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Pagham Birder: The Blog

A regular account of the birds seen mainly on and around Pagham Spit, the Lagoon and the North Wall plus other birding exploits from time to time.
Any news of interest regarding the ongoing erosion problems on Pagham Beach will, from now on, be shown on my other blog together with general beach photos.. Click on the link... Pagham Beach Blog on this page.

Tuesday, July 12, 2011

Autumn is on the way!

A north east wind has got up overnight and a few waders were found along the beach this morning....some of them in breeding plumage. There were a few 'tortoiseshell' Turnstones but the one below was not one of them!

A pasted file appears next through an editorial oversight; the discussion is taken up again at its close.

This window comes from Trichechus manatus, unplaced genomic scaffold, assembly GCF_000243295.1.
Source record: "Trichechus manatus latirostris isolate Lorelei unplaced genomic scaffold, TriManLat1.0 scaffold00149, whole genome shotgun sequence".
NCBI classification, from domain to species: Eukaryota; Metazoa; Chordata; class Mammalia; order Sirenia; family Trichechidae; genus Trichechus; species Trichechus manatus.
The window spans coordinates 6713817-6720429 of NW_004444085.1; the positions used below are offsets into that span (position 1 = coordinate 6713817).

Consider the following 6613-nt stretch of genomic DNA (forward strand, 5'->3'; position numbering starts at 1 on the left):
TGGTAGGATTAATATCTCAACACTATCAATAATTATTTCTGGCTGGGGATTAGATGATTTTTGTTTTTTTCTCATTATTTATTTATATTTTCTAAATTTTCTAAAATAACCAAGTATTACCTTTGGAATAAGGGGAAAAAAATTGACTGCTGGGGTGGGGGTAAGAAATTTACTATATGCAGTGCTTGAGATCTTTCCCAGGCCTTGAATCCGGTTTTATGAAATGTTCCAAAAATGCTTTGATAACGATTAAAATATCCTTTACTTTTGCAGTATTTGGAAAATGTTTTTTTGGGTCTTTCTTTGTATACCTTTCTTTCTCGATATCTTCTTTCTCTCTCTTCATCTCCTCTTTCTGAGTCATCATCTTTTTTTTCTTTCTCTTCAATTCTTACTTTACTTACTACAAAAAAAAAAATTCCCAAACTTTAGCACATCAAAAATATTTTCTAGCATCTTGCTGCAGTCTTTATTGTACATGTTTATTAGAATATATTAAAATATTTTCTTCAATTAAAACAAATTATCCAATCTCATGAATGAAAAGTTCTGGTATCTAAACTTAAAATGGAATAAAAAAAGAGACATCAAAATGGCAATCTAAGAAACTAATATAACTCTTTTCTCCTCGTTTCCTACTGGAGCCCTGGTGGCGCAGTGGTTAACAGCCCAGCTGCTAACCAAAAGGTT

However, unusually for Pagham, there was a lone Sanderling - a bird  which normally prefers a sandy beach as at nearby Clymping.

Sand Martins, Swallows and a few Swifts were trickling westwards.



 ...and for the botanists a couple of shots of the very rare Childing Pink taken in our beach garden .

 There are only three known populations occurring in southern England, at Sinah Common SSSI (Site
of Special Scientific Interest) on Hayling Island, at Shoreham-by-Sea, West Sussex (an
undesignated site) and at Pagham Harbour LNR (Local Nature Reserve).

These flowers have been seen in our garden for the past 26 years....some years more than others but we always feel very priveleged  when we see them in flower. They are very tiny and have to be really looked for as the flower heads are only about 2-3 mm across. On the lower photo a greenfly can be seen which gives an indication of size!

Childing Pink with Greenfly (left click)

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